Oliver Moore, additional research via Pour Une Autre Pac; edited 30/07/2020 at 12.00 CET with final Next Steps section.
After almost five days of intense meetings, EU Leaders agreed on a seven year budget and recovery package yesterday. This includes the MFF (multiannual financial framework, or typical EU budget) of E1.07 Trillion, plus a specific pandemic recovery package of E750 billion, split almost evenly between grants (E390bn) and loans (E360bn).
E750bn is the biggest ever issuance of joint European debt, to be borrowed on international markets.
A group of four or five member states (Netherlands, Austria, Sweden, Denmark and sometimes Finland) had held out for a more modest MFF. These member states were initially opposed to a recovery package at all, were then opposed to a recovery package weighted towards grants rather than loans as the Commission had proposed – E500bn grants to E250bn loans was the earlier Commission proposal. They also wanted a conditional rule of law clause included.
The latter was opposed by Hungary and Poland, and was in the end largely watered down into meaningless, without having any significant relation to the monies agreed.
The frugal four member states did gain rebates (repayments), while the balance between grants and loans reflects the preference to limit recovery spending.
A number of flagship Commission priorities have been impacted in health, science and climate. These include EU Green Deal or Green Deal relationed priorities such as the Just Transition fund – down from E40bn to just 10bn. Scientific research via the Horizon research programme, InvestEU programme and the Connecting Europe facility were cut from E210bn to E132bn – E75.9bn of this remaining total is for Horizon. Funding on migration, border management, security, defence neighbourhood and internal development were all also cut, while EU4Health, designed to deal with the consequences of the covid-19 pandemic, was scrapped.
CAP impacted, Pillar 2 takes a hit
The Common Agricultural Policy (CAP) is set at E336bn in the MFF, E344bn including the appropriations from the recovery plan (slightly down on the previous proposal of E348.5bn). The Pillar 1 budget is E259bn (almost identical to the E258bn in the previous proposal), of which a maximum of E240bn is for direct payments and a minimum of E18bn is for the common market organisation.
The European Agricultural Fund for Rural Development (EAFRD, or Pillar 2) will have a budget of E78bn (compared to E75bn in the previous proposal but with more appropriations from the recovery plan). Pillar 2 had, at various stages in the past few months, been proposed for both increases and decreases in funding. In the end, it sees the proposed extra E15bn in funds cut in half to 7.5bn of additional payments.
There is no time set for when this extra money can be spent, so it may be as late as 2023 before it can start.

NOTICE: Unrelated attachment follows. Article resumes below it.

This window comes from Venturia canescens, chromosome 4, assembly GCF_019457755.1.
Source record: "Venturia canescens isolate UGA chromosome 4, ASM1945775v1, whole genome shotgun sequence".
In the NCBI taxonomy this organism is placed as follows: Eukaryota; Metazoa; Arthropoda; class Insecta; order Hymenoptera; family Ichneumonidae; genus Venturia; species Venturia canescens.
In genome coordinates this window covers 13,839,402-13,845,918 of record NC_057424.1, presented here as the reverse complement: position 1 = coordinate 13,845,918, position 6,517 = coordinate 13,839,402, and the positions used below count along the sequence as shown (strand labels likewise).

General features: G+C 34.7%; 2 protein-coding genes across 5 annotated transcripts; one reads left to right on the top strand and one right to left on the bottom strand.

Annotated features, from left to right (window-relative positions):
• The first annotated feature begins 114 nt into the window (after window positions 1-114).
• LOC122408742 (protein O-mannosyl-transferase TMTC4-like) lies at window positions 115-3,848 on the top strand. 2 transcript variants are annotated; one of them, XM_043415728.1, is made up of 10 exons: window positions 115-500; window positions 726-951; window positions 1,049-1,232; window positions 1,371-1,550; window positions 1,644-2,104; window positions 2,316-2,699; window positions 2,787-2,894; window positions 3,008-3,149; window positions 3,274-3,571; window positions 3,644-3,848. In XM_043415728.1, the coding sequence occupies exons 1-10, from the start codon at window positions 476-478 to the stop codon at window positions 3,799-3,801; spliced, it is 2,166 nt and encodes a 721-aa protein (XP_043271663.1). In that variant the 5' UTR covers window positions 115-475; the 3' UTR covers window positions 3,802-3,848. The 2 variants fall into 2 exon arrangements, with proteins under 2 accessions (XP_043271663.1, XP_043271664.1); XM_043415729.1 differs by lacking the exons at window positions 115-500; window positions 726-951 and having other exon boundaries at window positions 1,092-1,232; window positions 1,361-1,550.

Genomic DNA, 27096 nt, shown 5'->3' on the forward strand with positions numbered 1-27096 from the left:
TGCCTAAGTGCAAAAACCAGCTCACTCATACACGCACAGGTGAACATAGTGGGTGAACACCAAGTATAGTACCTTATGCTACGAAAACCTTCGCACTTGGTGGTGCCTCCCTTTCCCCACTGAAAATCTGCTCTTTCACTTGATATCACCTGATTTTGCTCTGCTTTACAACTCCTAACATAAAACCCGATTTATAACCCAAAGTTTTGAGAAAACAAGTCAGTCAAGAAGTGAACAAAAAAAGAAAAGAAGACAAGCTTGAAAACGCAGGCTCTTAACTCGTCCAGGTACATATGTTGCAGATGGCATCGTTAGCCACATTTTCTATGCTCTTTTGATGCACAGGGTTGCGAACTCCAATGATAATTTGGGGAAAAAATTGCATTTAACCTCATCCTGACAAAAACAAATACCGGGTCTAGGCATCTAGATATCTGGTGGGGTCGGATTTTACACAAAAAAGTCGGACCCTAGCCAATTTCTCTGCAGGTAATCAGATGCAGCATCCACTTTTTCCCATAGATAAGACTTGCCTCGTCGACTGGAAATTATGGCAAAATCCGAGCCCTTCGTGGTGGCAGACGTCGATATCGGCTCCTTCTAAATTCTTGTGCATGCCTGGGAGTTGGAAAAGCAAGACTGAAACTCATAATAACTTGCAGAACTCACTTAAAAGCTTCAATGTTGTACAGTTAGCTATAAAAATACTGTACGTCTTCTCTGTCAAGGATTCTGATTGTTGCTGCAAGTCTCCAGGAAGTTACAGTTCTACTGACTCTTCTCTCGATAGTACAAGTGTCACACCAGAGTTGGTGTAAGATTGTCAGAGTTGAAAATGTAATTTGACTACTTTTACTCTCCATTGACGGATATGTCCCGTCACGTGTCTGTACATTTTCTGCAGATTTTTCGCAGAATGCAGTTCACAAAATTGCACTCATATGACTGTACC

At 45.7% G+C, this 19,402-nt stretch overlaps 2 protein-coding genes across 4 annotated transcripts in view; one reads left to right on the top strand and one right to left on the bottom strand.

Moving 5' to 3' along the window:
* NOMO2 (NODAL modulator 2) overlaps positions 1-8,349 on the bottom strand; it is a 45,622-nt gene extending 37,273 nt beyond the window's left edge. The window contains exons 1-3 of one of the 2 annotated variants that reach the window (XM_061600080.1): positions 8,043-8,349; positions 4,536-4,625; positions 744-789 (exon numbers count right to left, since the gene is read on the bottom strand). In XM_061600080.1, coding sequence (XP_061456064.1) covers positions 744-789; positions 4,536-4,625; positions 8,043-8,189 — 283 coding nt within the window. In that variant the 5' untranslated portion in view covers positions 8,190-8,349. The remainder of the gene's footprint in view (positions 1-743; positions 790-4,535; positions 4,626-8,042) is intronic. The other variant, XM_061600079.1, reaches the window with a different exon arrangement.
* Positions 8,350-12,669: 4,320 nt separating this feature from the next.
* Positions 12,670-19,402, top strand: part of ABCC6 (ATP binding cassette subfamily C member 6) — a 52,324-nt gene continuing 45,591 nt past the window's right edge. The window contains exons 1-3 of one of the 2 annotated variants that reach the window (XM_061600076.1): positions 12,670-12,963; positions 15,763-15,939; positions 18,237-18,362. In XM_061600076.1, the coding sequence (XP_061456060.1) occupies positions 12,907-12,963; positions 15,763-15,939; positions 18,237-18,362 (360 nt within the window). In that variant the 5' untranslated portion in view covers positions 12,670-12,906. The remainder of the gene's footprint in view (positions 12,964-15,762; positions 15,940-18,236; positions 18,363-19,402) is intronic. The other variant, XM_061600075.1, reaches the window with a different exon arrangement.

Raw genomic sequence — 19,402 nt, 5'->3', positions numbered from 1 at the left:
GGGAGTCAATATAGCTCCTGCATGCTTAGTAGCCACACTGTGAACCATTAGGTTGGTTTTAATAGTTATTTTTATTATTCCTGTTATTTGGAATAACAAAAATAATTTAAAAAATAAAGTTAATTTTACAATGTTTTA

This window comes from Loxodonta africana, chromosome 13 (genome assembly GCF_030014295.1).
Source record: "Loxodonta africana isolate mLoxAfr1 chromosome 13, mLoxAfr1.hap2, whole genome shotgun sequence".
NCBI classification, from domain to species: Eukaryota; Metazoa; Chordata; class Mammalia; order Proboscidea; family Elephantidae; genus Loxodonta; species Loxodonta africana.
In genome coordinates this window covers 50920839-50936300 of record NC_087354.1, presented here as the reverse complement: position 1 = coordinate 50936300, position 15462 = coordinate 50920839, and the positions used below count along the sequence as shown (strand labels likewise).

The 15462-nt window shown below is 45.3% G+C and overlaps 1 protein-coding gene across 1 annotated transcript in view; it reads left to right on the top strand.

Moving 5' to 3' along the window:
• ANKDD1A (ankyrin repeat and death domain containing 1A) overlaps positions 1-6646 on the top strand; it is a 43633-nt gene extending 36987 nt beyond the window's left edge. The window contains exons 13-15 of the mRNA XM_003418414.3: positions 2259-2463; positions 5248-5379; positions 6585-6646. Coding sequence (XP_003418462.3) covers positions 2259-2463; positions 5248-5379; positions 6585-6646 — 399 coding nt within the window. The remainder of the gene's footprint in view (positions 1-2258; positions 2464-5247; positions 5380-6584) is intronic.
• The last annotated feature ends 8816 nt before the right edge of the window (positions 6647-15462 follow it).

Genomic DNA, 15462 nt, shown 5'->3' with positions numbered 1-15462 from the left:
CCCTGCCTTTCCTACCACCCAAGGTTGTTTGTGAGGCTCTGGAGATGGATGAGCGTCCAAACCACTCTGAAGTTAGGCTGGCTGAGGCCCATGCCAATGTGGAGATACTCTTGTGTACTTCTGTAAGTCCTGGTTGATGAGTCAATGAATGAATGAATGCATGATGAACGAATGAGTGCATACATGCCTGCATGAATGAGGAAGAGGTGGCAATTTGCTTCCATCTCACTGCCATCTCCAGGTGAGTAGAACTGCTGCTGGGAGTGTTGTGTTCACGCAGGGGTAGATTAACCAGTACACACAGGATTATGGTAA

Top ups to Pillar 2
15 countries including France have obtained a larger share of the EAFRD. These Pillar 2 environmental top ups will be allocated as follows: Belgium (E100 million), Germany (E650 million), Ireland (E300 million), Greece (E300 million), Spain (E500 million), France (E1 600 million), Croatia (E100 million), Italy (E 500 million), Cyprus (E 50 million), Malta (E 50 million), Austria (E 250 million), Slovakia (E 200 million), Slovenia (E 50 million), Portugal (E 300 million), Finland (E 400 million)
Transfers between Pillars 2
For the transfer of appropriations between pillars the general rule is for 25% transfer possible in both directions (from P1 to P2 or from P2 to P1).
- Possible additional transfers from P1 to P2: 15% if it is for environmental or climatic measures and 2% if it is for support for young farmers
- Possible additional transfer from P2 to P1: 5% for Member States whose value of payments per hectare is less than 90% of the EU average
Co-financing rate of the 2nd pillar
a) 100% for appropriations transferred from the first pillar
(b) 85% for the least developed regions
(c) 80% for ultramarine regions + MAECs + areas with environmental challenges (Natura 2000 in particular) + non-productive investments + LEADER + European Innovation Partnership (EIP)
d) 65% for the Natural or area specific constraints
(e) 60% for regions in transition
(f) 43% for all the rest
Climate, Capping and Convergence
40% of CAP budget is to be allocated to climate measures ( though as we’ve reported on here before, this in itself uses dubious metrics). There is a cap on direct payments, which are now called Basic Income Support for Sustainability (BISS). This is ostensibly set at E100,000 (excluding redistributive payments, ecoscheme, coupled aid, etc.). However, it is now optional for member states and not compulsory as initially proposed, and will also allow for wages equivalent reductions, which will limit the impact of capping.
External convergence continues slowly, with a 50% closing of the BISS gap by 2027. All member states with direct payments per hectare below 90% of the EU average will close the gap between their current average level of direct payments and 90% of the EU average by 50%, spread evenly over the six years of the programming period (2022 to 2027). In addition, all member states will have to reach at least E215 per hectare by 2027.
Technically, the Parliament must also approve this deal. While it passed a resolution in opposition to part of the deal, the Parliament is unlikely to vote against it. Similarly, it must be approved by national Parliaments. When this will start however, is unclear. A one or, if required, (as seems likely) two year CAP transitional budget is now also in place, so the next CAP period may start in January 2023.